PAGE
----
If You Were a Dinosaur, My Love by Rachel Swirsky, a graduate of Clarion West, her short fiction has been nominated for the Hugo, the Locus, the World Fantasy, and the Sturgeon Awards. She's twice won the Nebula Award, including in 2013 for "If You Were a Dinosaur, My Love." Whenever I see Rachel's name on the cover of a magazine or anthology I know I'm in for a treat. I loved this story when I first read it and enjoyed it again with this rereading.
Advertising at the End of the World by Keffy R.M. Kehrli. Keffy is a science fiction and fantasy writer currently living on Long Island in New York. When not writing, he's busy working on his PhD, doing science, or editing Glittership. A quirky, imaginative story of robotic advertising.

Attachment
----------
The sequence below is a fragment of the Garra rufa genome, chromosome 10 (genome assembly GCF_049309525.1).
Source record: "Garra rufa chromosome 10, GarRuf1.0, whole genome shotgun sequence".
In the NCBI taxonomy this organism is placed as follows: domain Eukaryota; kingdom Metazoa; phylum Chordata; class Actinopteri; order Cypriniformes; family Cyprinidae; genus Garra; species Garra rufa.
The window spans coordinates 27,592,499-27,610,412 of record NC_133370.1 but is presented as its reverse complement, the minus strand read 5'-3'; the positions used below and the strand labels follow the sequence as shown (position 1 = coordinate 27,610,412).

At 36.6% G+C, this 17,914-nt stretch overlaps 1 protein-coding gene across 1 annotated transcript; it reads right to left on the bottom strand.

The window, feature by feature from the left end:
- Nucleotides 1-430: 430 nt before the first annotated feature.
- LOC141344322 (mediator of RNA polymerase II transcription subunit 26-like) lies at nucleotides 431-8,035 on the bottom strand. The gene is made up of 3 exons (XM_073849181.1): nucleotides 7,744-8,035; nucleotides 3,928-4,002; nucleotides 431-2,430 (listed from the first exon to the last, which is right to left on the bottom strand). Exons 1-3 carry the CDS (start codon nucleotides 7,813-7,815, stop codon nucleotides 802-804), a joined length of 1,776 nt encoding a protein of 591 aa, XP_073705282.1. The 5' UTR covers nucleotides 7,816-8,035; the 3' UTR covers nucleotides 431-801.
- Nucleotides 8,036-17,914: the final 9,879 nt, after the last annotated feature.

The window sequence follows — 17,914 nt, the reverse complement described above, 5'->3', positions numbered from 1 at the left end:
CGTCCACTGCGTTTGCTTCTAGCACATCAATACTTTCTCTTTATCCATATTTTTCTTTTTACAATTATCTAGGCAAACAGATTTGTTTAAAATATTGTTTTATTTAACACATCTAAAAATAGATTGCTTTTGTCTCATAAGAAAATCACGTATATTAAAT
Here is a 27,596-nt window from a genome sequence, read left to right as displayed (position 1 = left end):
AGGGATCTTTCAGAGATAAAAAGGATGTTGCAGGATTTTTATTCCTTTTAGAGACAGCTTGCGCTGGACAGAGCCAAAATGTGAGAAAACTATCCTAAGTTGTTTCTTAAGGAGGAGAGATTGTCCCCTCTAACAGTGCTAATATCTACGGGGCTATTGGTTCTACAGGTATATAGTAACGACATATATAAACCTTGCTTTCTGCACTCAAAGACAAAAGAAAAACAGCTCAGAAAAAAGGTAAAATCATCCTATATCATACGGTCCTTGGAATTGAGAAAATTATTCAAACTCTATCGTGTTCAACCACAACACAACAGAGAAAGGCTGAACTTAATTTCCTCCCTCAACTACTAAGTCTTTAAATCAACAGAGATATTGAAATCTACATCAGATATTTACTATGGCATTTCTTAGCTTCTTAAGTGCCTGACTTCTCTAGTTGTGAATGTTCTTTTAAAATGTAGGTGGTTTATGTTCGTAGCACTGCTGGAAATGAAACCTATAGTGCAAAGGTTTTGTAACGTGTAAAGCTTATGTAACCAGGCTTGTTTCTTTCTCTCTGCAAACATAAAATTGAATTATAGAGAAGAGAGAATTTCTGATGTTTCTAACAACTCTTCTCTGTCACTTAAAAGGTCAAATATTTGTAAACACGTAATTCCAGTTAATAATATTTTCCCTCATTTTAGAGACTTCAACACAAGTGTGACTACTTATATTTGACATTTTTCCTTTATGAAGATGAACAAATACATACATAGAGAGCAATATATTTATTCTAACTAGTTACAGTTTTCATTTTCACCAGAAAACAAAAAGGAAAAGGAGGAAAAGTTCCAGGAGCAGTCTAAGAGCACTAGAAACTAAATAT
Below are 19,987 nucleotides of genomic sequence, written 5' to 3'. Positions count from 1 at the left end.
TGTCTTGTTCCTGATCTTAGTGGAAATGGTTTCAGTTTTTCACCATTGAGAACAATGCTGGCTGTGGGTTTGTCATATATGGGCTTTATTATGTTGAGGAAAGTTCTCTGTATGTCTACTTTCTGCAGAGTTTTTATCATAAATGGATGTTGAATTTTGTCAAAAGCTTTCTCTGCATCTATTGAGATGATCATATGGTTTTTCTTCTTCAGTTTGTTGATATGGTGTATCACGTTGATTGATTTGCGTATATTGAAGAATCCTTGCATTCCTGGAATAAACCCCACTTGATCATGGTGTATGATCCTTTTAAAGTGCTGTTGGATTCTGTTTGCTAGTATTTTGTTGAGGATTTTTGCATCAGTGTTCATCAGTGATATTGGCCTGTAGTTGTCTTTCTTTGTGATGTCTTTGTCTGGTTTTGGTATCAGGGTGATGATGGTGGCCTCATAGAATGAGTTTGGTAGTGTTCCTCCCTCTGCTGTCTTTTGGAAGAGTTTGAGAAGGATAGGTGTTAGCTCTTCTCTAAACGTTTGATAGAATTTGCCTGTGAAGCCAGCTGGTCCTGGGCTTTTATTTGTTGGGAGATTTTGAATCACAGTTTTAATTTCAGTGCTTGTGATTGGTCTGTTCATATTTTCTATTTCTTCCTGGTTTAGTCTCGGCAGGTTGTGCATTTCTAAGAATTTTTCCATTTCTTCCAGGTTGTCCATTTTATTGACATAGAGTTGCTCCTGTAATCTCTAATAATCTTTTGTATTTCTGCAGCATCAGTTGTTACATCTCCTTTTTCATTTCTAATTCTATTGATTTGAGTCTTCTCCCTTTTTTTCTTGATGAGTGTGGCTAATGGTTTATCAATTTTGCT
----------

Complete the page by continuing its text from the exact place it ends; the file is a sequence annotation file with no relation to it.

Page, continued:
The Performance Artist by Lettie Prell who likes to explore the edge where humans and their technology are increasingly merging. She is an active member of SFWA. A wondrous tale of performace art and technology taken to the extreme.
A Matter of Shapespace by Brian Trent. This story was voted by Apex Magazine readers as their 2013 Story of the Year, and he is a 2013 winner in the Writers of the Future contest. Speculative fiction at its finest. In a future here you can be backed up to the cloud, three megacorps rule the earth. Two have merged and plan a hostile takeover of the third.
Falling Leaves by Liz Argall. An Australian living in Seattle, Liz plays roller derby with the Rat City Rollergirls, writes, and draws comics. A beautiful story of a terribly awkward friendship.
Blood from Stone by Alethea Kontis. New York Times and USA Today bestselling author Alethea Kontis is a princess, a fairy godmother, and a geek. She's known for screwing up the alphabet, scolding vampires, and ranting about fairy tales on YouTube.
Sexagesimal by Katharine E.K. Duckett a writer living in Brooklyn who collects canes, bookmarks, and unusual earrings.